4

Former Denver Broncos Address NFL's Pain Problem, Endorse MMJ Use

Former Denver Broncos Marvin Washington (left) and Grant Mattos have a combined sixteen years in the NFL.
Former Denver Broncos Marvin Washington (left) and Grant Mattos have a combined sixteen years in the NFL.
HERB
^
Keep Westword Free
I Support
  • Local
  • Community
  • Journalism
  • logo

Support the independent voice of Denver and help keep the future of Westword free.

Using medical marijuana as an alternative to prescription drugs for pain treatment has become increasingly common, especially in states that have legalized cannabis. Unfortunately for professional athletes who play one of our country's most painful sports, they can't use MMJ without risking their job status. But that could change now that former professional football players — a handful of whom used to play for the Denver Broncos — are speaking out about their preference for cannabis.

In a video posted on HERB (below), four former NFL players talk about how widespread opioid use is in the league, thanks to the severe pain many players deal with and the easy access they have to painkillers from team medical staffs. Although they believe many current players would prefer cannabis to treat their pain issues, the "shield" of the NFL — or the reputation associated with the NFL logo that owners are desperate to keep — has prevented any progress toward allowing players access to medical marijuana.

Marijuana is still on the banned-substances list in the NFL and every other major professional sports league. Even players who live in states that have legalized it medically or recreationally are banned from consuming it, because each league's respective collective-bargaining agreement bans the use of federally illegal drugs.

Two of the players in the video, Grant Mattos and Marvin Washington, played for the Broncos. Leonard Marshall, a twelve-year veteran from the ’80s and ’90s, and Eben Britton, who played six years as an offensive guard and recently retired, are also in the video. Mattos was a wide receiver and special-teams player out of the University of Southern California who spent five seasons in the NFL, one with the Broncos. Washington, an eleven-year veteran at defensive end who played most of his years with the Jets, won a Super Bowl in 1998 during his lone season in Denver.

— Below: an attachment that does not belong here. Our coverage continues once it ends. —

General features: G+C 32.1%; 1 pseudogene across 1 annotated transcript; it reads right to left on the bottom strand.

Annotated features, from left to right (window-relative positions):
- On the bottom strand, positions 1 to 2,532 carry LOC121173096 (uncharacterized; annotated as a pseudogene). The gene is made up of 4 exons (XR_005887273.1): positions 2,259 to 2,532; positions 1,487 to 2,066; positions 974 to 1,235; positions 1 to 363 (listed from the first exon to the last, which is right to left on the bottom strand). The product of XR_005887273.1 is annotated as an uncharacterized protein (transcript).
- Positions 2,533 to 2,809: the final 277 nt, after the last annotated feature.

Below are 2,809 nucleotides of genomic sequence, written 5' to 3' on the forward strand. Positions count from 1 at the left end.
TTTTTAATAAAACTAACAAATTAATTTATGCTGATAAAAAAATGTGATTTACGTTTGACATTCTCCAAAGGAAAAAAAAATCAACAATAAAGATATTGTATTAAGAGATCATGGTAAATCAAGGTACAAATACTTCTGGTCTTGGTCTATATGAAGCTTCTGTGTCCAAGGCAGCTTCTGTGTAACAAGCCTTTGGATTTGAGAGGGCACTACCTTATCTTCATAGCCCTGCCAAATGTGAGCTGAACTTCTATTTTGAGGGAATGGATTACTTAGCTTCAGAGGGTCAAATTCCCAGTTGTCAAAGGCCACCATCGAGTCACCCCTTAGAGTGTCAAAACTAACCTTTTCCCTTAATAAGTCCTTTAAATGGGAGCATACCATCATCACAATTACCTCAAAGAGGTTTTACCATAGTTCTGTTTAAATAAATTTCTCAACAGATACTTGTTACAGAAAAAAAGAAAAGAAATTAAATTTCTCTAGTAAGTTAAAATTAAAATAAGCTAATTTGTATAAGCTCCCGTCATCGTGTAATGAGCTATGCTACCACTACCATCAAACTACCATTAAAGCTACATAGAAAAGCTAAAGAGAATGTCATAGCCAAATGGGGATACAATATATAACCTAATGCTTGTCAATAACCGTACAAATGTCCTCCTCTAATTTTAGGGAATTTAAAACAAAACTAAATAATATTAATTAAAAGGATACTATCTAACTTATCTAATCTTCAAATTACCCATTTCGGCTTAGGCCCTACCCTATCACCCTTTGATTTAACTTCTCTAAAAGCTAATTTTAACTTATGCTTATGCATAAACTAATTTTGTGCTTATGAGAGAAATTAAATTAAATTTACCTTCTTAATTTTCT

"Instead of talk about it, I ran, I disappeared," Mattos says in the video of his addiction to opioids after retiring from football.

Washington says he was surprised to see his medical records after retiring from the NFL, because he wasn't told about many of the injuries listed there, such as concussions and broken fingers. In the video, he voices his disappointment in NFL commissioner Roger Goodell, who recently said he has concerns about players smoking pot. "What about the long-term effects of football on your health?" Washington asks, "How are you protecting 'the shield' when guys are out there not functioning in society because of head trauma or addiction to pills?"

These aren't the only players who have worn blue and orange and gone on to endorse medical marijuana. Former Broncos receiver Charlie Thompson, tight end Nate Jackson, quarterback Jake Plummer and running back LenDale White have all come out publicly in support of therapeutic cannabis use.

View the full video below:

Keep Westword Free... Since we started Westword, it has been defined as the free, independent voice of Denver, and we would like to keep it that way. Offering our readers free access to incisive coverage of local news, food and culture. Producing stories on everything from political scandals to the hottest new bands, with gutsy reporting, stylish writing, and staffers who've won everything from the Society of Professional Journalists' Sigma Delta Chi feature-writing award to the Casey Medal for Meritorious Journalism. But with local journalism's existence under siege and advertising revenue setbacks having a larger impact, it is important now more than ever for us to rally support behind funding our local journalism. You can help by participating in our "I Support" membership program, allowing us to keep covering Denver with no paywalls.

We use cookies to collect and analyze information on site performance and usage, and to enhance and customize content and advertisements. By clicking 'X' or continuing to use the site, you agree to allow cookies to be placed. To find out more, visit our cookies policy and our privacy policy.

 

Join the Westword community and help support independent local journalism in Denver.

 

Join the Westword community and help support independent local journalism in Denver.